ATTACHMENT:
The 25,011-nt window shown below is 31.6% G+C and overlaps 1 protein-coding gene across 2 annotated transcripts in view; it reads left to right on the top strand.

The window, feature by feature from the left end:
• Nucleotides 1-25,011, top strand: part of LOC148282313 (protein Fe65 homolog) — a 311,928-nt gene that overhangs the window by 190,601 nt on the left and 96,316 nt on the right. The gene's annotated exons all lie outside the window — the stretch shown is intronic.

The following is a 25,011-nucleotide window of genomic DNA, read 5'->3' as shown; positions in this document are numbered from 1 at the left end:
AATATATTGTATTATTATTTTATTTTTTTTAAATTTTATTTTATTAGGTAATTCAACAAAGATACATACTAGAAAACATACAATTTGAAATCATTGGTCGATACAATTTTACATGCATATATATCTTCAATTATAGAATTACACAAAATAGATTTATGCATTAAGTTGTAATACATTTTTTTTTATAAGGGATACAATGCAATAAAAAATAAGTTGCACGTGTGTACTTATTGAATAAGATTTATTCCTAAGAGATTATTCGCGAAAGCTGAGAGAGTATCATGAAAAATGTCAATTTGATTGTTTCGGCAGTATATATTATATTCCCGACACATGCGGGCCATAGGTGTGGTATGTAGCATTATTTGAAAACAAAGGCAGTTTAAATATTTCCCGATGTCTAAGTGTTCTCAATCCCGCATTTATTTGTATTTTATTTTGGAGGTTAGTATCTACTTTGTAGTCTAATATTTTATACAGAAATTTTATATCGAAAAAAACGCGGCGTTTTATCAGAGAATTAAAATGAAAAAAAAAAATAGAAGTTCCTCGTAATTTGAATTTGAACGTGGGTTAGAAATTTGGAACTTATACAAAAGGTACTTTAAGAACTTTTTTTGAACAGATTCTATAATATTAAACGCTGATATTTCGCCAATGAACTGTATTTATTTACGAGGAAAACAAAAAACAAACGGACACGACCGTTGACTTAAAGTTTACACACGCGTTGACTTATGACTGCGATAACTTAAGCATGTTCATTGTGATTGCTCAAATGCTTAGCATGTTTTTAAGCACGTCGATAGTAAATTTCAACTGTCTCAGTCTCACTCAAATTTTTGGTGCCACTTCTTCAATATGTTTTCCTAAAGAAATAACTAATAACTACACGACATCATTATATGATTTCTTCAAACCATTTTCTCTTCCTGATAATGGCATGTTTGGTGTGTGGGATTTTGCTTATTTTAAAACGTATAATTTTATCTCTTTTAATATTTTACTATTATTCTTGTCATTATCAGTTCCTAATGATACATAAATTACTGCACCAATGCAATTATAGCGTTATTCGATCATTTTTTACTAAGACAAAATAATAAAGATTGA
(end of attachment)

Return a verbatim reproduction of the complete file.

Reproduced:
The 25,011-nt window shown below is 31.6% G+C and overlaps 1 protein-coding gene across 2 annotated transcripts in view; it reads left to right on the top strand.

The window, feature by feature from the left end:
• Nucleotides 1-25,011, top strand: part of LOC148282313 (protein Fe65 homolog) — a 311,928-nt gene that overhangs the window by 190,601 nt on the left and 96,316 nt on the right. The gene's annotated exons all lie outside the window — the stretch shown is intronic.

The following is a 25,011-nucleotide window of genomic DNA, read 5'->3' as shown; positions in this document are numbered from 1 at the left end:
AATATATTGTATTATTATTTTATTTTTTTTAAATTTTATTTTATTAGGTAATTCAACAAAGATACATACTAGAAAACATACAATTTGAAATCATTGGTCGATACAATTTTACATGCATATATATCTTCAATTATAGAATTACACAAAATAGATTTATGCATTAAGTTGTAATACATTTTTTTTTATAAGGGATACAATGCAATAAAAAATAAGTTGCACGTGTGTACTTATTGAATAAGATTTATTCCTAAGAGATTATTCGCGAAAGCTGAGAGAGTATCATGAAAAATGTCAATTTGATTGTTTCGGCAGTATATATTATATTCCCGACACATGCGGGCCATAGGTGTGGTATGTAGCATTATTTGAAAACAAAGGCAGTTTAAATATTTCCCGATGTCTAAGTGTTCTCAATCCCGCATTTATTTGTATTTTATTTTGGAGGTTAGTATCTACTTTGTAGTCTAATATTTTATACAGAAATTTTATATCGAAAAAAACGCGGCGTTTTATCAGAGAATTAAAATGAAAAAAAAAAATAGAAGTTCCTCGTAATTTGAATTTGAACGTGGGTTAGAAATTTGGAACTTATACAAAAGGTACTTTAAGAACTTTTTTTGAACAGATTCTATAATATTAAACGCTGATATTTCGCCAATGAACTGTATTTATTTACGAGGAAAACAAAAAACAAACGGACACGACCGTTGACTTAAAGTTTACACACGCGTTGACTTATGACTGCGATAACTTAAGCATGTTCATTGTGATTGCTCAAATGCTTAGCATGTTTTTAAGCACGTCGATAGTAAATTTCAACTGTCTCAGTCTCACTCAAATTTTTGGTGCCACTTCTTCAATATGTTTTCCTAAAGAAATAACTAATAACTACACGACATCATTATATGATTTCTTCAAACCATTTTCTCTTCCTGATAATGGCATGTTTGGTGTGTGGGATTTTGCTTATTTTAAAACGTATAATTTTATCTCTTTTAATATTTTACTATTATTCTTGTCATTATCAGTTCCTAATGATACATAAATTACTGCACCAATGCAATTATAGCGTTATTCGATCATTTTTTACTAAGACAAAATAATAAAGATTGA